Glacier Challenge thrives despite wet and windy weekend

Gone are the golden days, but Revelstoke’s slo-pitch tourney is still a good time.

  • Aug. 2, 2016 7:00 p.m.
A little rain couldn't stop the ball players from having fun at the Glacier Challenge.

A little rain couldn't stop the ball players from having fun at the Glacier Challenge.

Words and photos by Peter Worden

It’s the muddy, boozy, nudity-filled ball tournament Revelstoke’s lucky to have.

This year’s August long-weekend Glacier Challenge slo-pitch tournament brought an estimated 1,500 fun-loving visitors – many diehard returnees –and untold economic spinoff to town. But to think it almost didn’t happen.

In all, 69 teams endured a wet and windy weekend of torrential downpours and hail. The elements mangled tents and made ponds in the infield, and Saturday’s homerun derby asteroided unfortunately situated vehicles and campers. But despite the poor weather and last-minute planning, criticism was minimal and constructive.

“It’s been more positive than I was expecting. I thought I would take a bit of heat this weekend,” said Mark Baron, who co-organized the 29th annual Glacier Challenge for the first time ever with Jen Baron and Maggie Spizzirri. The trio formed earlier this year after no one from last year’s volunteer board returned.

Photo, from left: New organizers Maggie Spizzirri, Mark Baron and Jen Baron.

What began in 1987 as the Kokanee Glacier Challenge was once a beer company-sponsored mega-event with an all-time high of 144 teams. Since then, it has shrunk by more than half as interest waned and sponsors dried up, leaving organizers scrambling and a proud tournament reeling for some of its former glory.

Long-time slo-pitch tournament-goer Dave Peever of Williams Lake recalls the differences between now and the tournament’s golden years. He has been playing in the Glacier Challenge since 1996 and remembers fans once filled the grandstand (and there was a grandstand), dozens of vendors lined the parking lot and the tournament attracted iconic Canadian musicians such as Trooper, Fleetwood Mac and April Wine. He reminisces about how firefighters would hose down the dusty diamonds along with dozens of players, too, then fill up a pickup truck bed or two while they were at it. But he—and his team—agrees: “It’s still a good time.”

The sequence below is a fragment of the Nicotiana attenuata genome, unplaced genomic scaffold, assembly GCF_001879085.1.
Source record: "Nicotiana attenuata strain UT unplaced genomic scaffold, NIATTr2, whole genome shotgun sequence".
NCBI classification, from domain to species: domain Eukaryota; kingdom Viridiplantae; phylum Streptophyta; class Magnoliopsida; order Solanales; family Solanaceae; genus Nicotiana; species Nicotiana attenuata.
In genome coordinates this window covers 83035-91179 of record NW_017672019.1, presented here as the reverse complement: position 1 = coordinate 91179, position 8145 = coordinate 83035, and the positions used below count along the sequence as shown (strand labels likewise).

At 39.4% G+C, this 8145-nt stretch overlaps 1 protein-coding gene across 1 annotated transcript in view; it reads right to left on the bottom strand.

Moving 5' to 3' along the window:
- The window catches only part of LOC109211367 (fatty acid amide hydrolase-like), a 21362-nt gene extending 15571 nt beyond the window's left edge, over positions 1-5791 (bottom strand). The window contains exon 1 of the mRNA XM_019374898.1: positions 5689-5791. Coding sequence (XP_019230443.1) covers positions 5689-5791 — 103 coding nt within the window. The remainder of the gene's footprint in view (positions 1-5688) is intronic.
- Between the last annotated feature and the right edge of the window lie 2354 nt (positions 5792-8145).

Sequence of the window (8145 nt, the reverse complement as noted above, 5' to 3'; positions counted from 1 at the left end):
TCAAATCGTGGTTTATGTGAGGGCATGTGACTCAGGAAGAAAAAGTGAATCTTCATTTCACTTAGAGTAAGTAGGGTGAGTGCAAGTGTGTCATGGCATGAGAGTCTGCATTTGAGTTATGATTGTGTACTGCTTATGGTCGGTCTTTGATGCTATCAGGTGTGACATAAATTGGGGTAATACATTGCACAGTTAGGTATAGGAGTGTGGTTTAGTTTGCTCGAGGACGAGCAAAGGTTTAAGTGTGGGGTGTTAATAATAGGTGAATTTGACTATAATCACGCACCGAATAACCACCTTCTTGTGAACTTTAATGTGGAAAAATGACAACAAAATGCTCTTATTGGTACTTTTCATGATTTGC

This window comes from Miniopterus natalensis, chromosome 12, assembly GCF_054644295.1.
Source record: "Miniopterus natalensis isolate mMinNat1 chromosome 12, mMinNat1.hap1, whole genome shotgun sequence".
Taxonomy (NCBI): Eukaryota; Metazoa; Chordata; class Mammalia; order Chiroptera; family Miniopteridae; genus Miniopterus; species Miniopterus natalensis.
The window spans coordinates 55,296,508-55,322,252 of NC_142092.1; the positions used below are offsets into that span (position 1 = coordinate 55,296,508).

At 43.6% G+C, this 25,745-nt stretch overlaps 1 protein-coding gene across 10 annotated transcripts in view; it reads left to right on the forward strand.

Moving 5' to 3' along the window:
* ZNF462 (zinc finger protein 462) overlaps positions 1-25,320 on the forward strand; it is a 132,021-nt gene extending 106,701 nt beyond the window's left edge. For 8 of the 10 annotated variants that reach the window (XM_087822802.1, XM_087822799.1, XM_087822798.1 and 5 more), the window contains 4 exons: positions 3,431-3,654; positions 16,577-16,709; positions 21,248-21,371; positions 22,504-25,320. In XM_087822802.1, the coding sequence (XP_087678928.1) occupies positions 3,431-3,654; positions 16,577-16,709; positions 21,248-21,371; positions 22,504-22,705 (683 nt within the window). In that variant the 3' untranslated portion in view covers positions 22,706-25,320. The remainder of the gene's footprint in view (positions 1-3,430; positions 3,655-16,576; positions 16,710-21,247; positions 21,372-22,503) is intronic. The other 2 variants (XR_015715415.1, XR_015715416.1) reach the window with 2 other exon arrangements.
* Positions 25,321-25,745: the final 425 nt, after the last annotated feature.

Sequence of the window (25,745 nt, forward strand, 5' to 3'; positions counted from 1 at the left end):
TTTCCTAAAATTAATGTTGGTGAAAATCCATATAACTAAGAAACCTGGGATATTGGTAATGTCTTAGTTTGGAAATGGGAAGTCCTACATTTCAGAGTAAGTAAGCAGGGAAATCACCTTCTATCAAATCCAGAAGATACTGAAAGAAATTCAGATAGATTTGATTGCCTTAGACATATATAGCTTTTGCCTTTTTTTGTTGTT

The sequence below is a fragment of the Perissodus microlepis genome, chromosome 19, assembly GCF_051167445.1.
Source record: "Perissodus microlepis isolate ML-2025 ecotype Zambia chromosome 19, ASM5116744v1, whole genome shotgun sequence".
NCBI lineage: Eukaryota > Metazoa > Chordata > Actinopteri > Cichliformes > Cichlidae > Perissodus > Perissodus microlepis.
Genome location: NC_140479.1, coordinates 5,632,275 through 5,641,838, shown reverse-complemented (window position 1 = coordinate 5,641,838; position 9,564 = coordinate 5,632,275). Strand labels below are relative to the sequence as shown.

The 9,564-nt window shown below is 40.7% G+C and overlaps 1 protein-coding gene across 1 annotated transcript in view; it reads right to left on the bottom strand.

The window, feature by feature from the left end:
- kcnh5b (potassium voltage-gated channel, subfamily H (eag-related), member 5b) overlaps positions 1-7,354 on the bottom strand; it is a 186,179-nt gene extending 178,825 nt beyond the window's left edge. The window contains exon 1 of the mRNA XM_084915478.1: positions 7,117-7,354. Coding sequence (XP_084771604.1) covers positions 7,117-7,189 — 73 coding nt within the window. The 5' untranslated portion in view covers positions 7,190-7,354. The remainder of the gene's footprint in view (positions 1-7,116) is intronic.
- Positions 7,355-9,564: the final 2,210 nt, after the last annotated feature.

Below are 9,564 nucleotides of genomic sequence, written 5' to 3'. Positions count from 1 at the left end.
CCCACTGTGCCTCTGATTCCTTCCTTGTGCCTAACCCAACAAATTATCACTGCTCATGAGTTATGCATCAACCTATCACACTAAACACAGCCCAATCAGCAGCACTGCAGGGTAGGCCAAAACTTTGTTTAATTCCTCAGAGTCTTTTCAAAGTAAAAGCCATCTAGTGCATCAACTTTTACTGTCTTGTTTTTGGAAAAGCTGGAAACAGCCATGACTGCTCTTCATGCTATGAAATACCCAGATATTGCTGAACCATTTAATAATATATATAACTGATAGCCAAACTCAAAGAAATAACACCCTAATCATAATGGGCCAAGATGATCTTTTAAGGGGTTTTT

“We definitely get that comment. Everyone thinks it was way better when there were 100-plus teams. But getting back to that isn’t really realistic,” says Jen Baron. “And I don’t think that’s our goal,” adds Mark.

For them, the measure of a well-run ball tournament isn’t its attendance but its character. On that, most players mark the tournament as a success.

“We love this tournament,” said Tyler Orm from Armstrong. Orm has made the trip for 10 years running and other members of his pirate-themed team have been coming for more than 15. The biggest change, he says, is attendance. It was once “elbow-to-elbow” camping. But it’s fun just the same. His team fires a bear banger out of a cannon and they charge the diamond before each game. They lower their team flag to half-mast if they lose and give each team they play a plastic skull and bottle of rum.

Orm says the organizers did a good job by giving teams free wristbands to the beer gardens. His main criticism was playing only one game per day. That, and he wishes future years will see the return of past games like the mud tug-of-war.

It’s one area Mark Baron says he plans to improve, too. The annual beer-league slo-pitch tournament has traditionally placed a heavy emphasis on the ‘beer’ part. He wants to make it geared more toward families, not just the boozers.

“We’ve heard that for years it’s been a bit of a drunkfest so it gets a bad reputation,” he said. “One of the ways we tried to change the drunkenness of it is by introducing the competitive league and offering up cash. It’s drawing a bit more of a crowd that’s here more to enjoy playing ball and less to get drunk and fall down.”

Also, to mitigate the tournament’s hard-drinking reputation, Jen explains the need to be prudent.

“You prepare by having security and the police on-hand,” she said. “Everyone that we’ve heard from who’s had an interaction with the police over the past few days said that they’ve been nothing but positive. The cops aren’t out to bust people, just keep things in line.”

As she and the board look ahead to future Glacier Challenges, they would like to see money made from the tournament trickle down into maybe a new grandstand or better ball diamonds around the city.

“The town can benefit from the tournament, not just during it, but throughout the year,” says Spizzirri, adding that during the Glacier Challenge’s heyday it would rake in about $1.5 million in local spin off, not including the money raised for the event itself.

For now, the organizers are back to planning next year’s event. Mark Baron says he wants to make the 30th anniversary something spectacular.

“We’ll use it as a chance to start the new generation of this tournament,” he said.